Be The 1 To

This page is not intended to and does not provide crisis intervention.
If you are currently in a crisis, or have immediate concerns about someone, call the Idaho Suicide Prevention Hotline at 208-398-4357 (HELP)

September is National Suicide Prevention Awareness Month

Suicide Prevention Awareness Month is a time to honor loved ones lost to suicide and renew efforts to prevent suicide deaths. It is also important to focus our attention on hope, help, strength, and recovery! Suicidal thoughts, much like mental health conditions, can affect anyone regardless of age, gender, or background.

We can all help prevent suicide. You can #BeThe1To save a life. The five action steps below for communicating with someone who may be thinking about suicide are supported by evidence in the field of suicide prevention.


Research shows people who are having thoughts of suicide feel relief when someone asks them in a caring way. Findings suggest acknowledging and talking about suicide may reduce rather than increase suicidal ideation.

Don’t be afraid to ask the tough question. When somebody you know is in emotional pain, ask them directly:

“Are you thinking about killing yourself?”

Be There

Individuals are more likely to feel less depressed, less suicidal, less overwhelmed, and more hopeful by speaking to someone who listens without judgment.

If this person is thinking about suicide, listen to their reasons for feeling hopeless and in pain.

Listen with compassion and empathy and without judgement.

Keep Them Safe

A number of studies have indicated that when lethal means are made less available or less deadly, suicide rates by that method decline, and frequently suicide rates overall decline.

If this person is thinking about suicide, ask if they’ve also thought about how they would do it.

Separate them from anything they are thinking of using to hurt themselves.

Help Them Connect

Studies indicate that helping someone at risk create a network of resources and individuals for support and safety can help them take positive action and reduce feelings of hopelessness.

Help this person connect to a support system so they have others to reach out to for help; whether it’s the Idaho Suicide Prevention Hotline, family, friends, clergy, coaches, co-workers, or therapists.

Follow Up

Studies have also shown that brief, low cost intervention and supportive, ongoing contact may be an important part of suicide prevention, especially for individuals after they have been discharged from hospitals or care services.

Making contact with this person in the days and weeks following a crisis can make a difference in keeping them alive.

Check in with the person you care about on a regular basis.

Become a QPR Gatekeeper to Prevent Suicide

Just like CPR, QPR is an emergency response to someone in crisis and can save lives. QPR stands for Question, Persuade, and Refer – 3 simple steps that anyone can learn to help save a life from suicide. QPR consists of three life-saving skills: recognize the warning signs of suicide; offer hope; get help and save a life. Learn more about free QPR Gatekeeper training opportunities in Idaho.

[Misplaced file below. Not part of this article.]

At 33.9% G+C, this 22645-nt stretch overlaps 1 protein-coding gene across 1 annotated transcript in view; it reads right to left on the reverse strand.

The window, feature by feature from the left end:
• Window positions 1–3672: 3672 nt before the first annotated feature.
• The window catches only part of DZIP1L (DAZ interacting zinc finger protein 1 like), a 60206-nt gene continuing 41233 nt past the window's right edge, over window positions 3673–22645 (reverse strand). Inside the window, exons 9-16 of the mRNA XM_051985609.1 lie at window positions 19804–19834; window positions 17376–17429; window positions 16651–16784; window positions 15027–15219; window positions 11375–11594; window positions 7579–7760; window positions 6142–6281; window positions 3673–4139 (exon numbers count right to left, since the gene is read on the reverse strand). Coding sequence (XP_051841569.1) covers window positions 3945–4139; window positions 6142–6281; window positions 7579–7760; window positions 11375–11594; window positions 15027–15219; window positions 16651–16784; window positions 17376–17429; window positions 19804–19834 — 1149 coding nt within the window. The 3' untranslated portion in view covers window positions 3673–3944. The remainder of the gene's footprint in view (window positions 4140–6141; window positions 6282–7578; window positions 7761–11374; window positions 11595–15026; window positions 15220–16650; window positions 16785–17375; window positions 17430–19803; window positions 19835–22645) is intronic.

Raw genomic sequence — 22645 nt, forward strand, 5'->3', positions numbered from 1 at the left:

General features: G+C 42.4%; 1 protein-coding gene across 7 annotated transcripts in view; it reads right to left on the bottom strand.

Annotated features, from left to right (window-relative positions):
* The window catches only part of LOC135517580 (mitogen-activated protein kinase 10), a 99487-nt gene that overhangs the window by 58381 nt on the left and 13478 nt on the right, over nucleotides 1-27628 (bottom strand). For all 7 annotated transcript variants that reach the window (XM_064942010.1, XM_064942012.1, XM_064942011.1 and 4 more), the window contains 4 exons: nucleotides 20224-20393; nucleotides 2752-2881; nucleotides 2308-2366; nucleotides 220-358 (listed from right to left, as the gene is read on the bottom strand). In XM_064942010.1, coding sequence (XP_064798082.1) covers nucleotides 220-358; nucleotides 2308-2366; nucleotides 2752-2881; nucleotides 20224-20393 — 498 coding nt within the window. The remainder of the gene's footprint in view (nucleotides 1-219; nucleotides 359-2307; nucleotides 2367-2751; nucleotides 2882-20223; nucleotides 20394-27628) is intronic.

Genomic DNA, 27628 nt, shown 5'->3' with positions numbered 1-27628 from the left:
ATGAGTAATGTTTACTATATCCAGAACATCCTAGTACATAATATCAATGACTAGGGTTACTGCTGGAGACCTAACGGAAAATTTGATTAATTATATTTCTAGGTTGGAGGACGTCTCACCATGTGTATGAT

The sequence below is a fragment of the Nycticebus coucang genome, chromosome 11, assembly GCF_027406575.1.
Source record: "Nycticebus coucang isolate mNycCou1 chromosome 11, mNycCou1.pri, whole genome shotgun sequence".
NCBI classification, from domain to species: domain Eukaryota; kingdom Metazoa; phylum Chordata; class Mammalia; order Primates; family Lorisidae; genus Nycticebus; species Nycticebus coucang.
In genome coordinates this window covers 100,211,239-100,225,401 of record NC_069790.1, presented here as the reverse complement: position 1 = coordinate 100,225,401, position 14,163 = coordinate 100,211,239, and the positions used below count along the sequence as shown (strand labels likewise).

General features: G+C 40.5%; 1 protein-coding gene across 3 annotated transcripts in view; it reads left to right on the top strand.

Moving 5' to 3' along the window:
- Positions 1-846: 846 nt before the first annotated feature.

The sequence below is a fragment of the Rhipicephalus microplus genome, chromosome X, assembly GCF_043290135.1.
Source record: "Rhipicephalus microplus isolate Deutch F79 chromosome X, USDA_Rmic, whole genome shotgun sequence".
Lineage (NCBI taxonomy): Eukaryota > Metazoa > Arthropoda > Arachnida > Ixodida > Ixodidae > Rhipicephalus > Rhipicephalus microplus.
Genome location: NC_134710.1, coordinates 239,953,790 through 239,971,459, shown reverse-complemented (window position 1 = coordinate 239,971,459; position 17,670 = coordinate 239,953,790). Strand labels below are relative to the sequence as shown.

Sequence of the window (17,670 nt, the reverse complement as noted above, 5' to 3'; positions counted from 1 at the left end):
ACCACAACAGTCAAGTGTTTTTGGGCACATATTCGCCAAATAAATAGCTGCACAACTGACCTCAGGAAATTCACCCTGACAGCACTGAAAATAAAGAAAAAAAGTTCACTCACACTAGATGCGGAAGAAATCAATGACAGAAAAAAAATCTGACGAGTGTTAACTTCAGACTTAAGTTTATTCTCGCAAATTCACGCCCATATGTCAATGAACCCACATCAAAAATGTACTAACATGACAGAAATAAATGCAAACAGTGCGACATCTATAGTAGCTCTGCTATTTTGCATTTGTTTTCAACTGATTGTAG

Mental Health Myths

Help bust the stigma about mental health by separating myth from fact!

MYTH: Mental health problems are rare and do not affect me.

FACT: Mental health problems are actually very common. In fact, one in four people experience a mental health issue annually. Suicide was the 8th leading cause of death among Idahoans in 2019, and Idaho has the 9th highest suicide rate in the nation. Even if you do not have a mental health problem, chances are you have a friend, family member, or co-worker who is affected.

MYTH: People with mental health problems are weak and should just “snap out of it.”

FACT: Mental health problems have nothing to do with being lazy or weak and many people need help to get better. Many factors contribute to mental health problems, including:

  • Biological factors, such as genes, physical illness, injury, or brain chemistry
  • Life experiences, such as trauma or a history of abuse
  • Family history of mental health problems

People with mental health problems can get better and many recover completely.

MYTH: People with mental health problems are violent.

FACT: People with mental health problems are no more likely to be violent than anyone else. In fact, people with severe mental illnesses are over 10 times more likely to be victims of violent crime than the general population. This myth makes it challenging for people to talk openly about their mental health struggles. Many people with mental health problems are highly active and productive members of our communities.

MYTH: There is nothing you can do to help someone with a mental health problem.

FACT: Friends and loved ones can make a big difference. If someone you know is experiencing a mental health problem, just staying in touch can be very helpful. You can be an important influence to help someone get the treatment and services they need by:

  • Reaching out and letting them know you are available to help
  • Helping them access mental health services
  • Learning and sharing the facts about mental health, especially if you hear something that isn’t true
  • Treating them with respect, just as you would anyone else
  • Refusing to define them by their diagnosis or using labels such as “crazy”

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